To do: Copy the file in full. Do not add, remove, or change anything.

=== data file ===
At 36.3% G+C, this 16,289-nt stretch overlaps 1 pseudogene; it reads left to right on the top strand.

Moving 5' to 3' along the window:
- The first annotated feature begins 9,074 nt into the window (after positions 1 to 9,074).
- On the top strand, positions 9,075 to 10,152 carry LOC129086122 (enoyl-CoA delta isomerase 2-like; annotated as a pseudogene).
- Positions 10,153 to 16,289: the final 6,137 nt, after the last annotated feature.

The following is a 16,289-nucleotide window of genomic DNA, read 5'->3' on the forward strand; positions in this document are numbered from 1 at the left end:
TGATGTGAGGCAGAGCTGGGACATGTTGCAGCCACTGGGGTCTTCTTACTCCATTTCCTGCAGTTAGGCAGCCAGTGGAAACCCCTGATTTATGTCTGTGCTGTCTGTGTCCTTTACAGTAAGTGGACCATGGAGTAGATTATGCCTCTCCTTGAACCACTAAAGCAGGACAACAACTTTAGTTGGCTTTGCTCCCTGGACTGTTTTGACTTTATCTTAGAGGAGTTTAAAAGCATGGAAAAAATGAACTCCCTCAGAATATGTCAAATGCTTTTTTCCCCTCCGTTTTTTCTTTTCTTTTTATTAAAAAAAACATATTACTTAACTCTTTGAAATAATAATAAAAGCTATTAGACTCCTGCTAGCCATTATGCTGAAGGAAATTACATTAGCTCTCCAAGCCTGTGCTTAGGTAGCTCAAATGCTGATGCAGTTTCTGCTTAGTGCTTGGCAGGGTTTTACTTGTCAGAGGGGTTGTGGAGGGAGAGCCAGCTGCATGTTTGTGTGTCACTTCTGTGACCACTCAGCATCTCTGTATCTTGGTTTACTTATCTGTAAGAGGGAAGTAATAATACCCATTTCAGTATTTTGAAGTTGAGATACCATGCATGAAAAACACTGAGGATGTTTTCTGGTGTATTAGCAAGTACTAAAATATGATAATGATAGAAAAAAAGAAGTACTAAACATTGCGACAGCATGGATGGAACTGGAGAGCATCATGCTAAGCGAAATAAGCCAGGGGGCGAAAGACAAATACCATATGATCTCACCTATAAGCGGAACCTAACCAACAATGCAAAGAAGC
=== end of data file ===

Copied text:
At 36.3% G+C, this 16,289-nt stretch overlaps 1 pseudogene; it reads left to right on the top strand.

Moving 5' to 3' along the window:
- The first annotated feature begins 9,074 nt into the window (after positions 1 to 9,074).
- On the top strand, positions 9,075 to 10,152 carry LOC129086122 (enoyl-CoA delta isomerase 2-like; annotated as a pseudogene).
- Positions 10,153 to 16,289: the final 6,137 nt, after the last annotated feature.

The following is a 16,289-nucleotide window of genomic DNA, read 5'->3' on the forward strand; positions in this document are numbered from 1 at the left end:
TGATGTGAGGCAGAGCTGGGACATGTTGCAGCCACTGGGGTCTTCTTACTCCATTTCCTGCAGTTAGGCAGCCAGTGGAAACCCCTGATTTATGTCTGTGCTGTCTGTGTCCTTTACAGTAAGTGGACCATGGAGTAGATTATGCCTCTCCTTGAACCACTAAAGCAGGACAACAACTTTAGTTGGCTTTGCTCCCTGGACTGTTTTGACTTTATCTTAGAGGAGTTTAAAAGCATGGAAAAAATGAACTCCCTCAGAATATGTCAAATGCTTTTTTCCCCTCCGTTTTTTCTTTTCTTTTTATTAAAAAAAACATATTACTTAACTCTTTGAAATAATAATAAAAGCTATTAGACTCCTGCTAGCCATTATGCTGAAGGAAATTACATTAGCTCTCCAAGCCTGTGCTTAGGTAGCTCAAATGCTGATGCAGTTTCTGCTTAGTGCTTGGCAGGGTTTTACTTGTCAGAGGGGTTGTGGAGGGAGAGCCAGCTGCATGTTTGTGTGTCACTTCTGTGACCACTCAGCATCTCTGTATCTTGGTTTACTTATCTGTAAGAGGGAAGTAATAATACCCATTTCAGTATTTTGAAGTTGAGATACCATGCATGAAAAACACTGAGGATGTTTTCTGGTGTATTAGCAAGTACTAAAATATGATAATGATAGAAAAAAAGAAGTACTAAACATTGCGACAGCATGGATGGAACTGGAGAGCATCATGCTAAGCGAAATAAGCCAGGGGGCGAAAGACAAATACCATATGATCTCACCTATAAGCGGAACCTAACCAACAATGCAAAGAAGC